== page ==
By the way… the Crazy Horse Memorial is still under construction in the Black Hills of South Dakota!

5 September 2018

Pete Morgan

Radical Tea Towel



Friday, 10 November 2017

The Civil War was About Slavery. Period. End of story. Deal With It.


Slavery caused the Civil War. A failure to compromise had nothing to do with it. Yes, I know a thousand people have made that point in the days since White House Chief of Staff John Kelly’s nonsensical assertion on Fox “News” that “the lack of ability to compromise” is what tore America apart. Allow me to be the thousand and first. There are things that need saying here, and I need to say them. It isn’t just that there is no “compromise” between slavery and freedom. It’s also that Kelly’s use of that word is painfully ironic in a nation that’s always been all too ready to bargain with the humanity of African-American people.

In 1776, in his first draft of the Declaration of Independence, Thomas Jefferson condemned slavery. Southern states baulked, so he compromised. In 1820, North and South argued whether the new state of Missouri would permit slavery. Congress intervened, so they compromised. In 1877, there was a disputed election. Someone suggested giving the presidency to Rutherford B Hayes if he agreed to withdraw federal troops that protected former slaves in the South. The two sides compromised. In 1961, the Freedom Riders pulled into Mississippi. The federal government made a deal with the state that if Mississippi guaranteed no violence, it could arrest the riders, though they’d done nothing illegal. They compromised. And so on. Historically, America always seems to find a way to sell black people out.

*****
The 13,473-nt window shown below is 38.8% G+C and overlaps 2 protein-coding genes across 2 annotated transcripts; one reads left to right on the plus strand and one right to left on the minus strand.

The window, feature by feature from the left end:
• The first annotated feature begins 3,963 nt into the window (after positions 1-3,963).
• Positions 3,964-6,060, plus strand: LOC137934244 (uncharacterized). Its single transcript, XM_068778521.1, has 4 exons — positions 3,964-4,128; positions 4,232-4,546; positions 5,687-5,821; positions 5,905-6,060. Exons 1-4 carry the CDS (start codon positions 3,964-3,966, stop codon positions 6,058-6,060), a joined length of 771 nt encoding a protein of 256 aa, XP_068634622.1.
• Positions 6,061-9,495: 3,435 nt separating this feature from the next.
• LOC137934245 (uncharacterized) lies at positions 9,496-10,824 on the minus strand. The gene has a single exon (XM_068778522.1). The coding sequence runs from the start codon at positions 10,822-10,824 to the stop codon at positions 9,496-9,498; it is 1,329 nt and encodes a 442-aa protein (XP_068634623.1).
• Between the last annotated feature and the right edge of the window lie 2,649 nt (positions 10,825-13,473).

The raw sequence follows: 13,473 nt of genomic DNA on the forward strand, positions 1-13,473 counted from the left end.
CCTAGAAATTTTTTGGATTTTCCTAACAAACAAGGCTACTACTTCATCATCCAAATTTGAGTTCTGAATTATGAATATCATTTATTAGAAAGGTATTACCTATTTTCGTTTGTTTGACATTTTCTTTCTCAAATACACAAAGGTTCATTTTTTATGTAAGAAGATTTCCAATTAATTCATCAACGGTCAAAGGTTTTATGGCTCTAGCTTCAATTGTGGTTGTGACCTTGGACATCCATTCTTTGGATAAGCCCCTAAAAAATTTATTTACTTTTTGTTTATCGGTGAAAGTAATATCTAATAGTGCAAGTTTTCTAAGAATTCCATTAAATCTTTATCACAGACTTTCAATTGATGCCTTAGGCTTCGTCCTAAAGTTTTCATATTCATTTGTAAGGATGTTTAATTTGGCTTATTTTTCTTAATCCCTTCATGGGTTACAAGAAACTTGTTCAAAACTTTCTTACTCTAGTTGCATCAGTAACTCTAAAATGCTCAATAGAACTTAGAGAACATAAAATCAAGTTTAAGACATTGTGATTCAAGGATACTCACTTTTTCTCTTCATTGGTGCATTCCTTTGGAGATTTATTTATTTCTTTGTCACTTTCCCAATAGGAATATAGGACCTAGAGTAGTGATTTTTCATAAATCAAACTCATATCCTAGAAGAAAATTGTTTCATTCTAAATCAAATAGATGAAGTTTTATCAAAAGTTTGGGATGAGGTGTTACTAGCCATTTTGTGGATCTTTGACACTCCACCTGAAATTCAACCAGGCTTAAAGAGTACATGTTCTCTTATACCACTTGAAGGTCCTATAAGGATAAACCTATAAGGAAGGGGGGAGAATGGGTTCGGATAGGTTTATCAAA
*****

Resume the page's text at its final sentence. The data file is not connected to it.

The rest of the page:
Kelly is just the latest in a long line of those who lack the guts to face this straight-on. They hide out in textbooks where slaves become “settlers”; they flee from Roots because it’s “depressing”. Moreover, they insist on moral equivalence between people sellers and the people they sold, lynchers and the people they lynched, traitors who fought to destroy America and patriots who fought to preserve it. Kelly added in the Fox interview: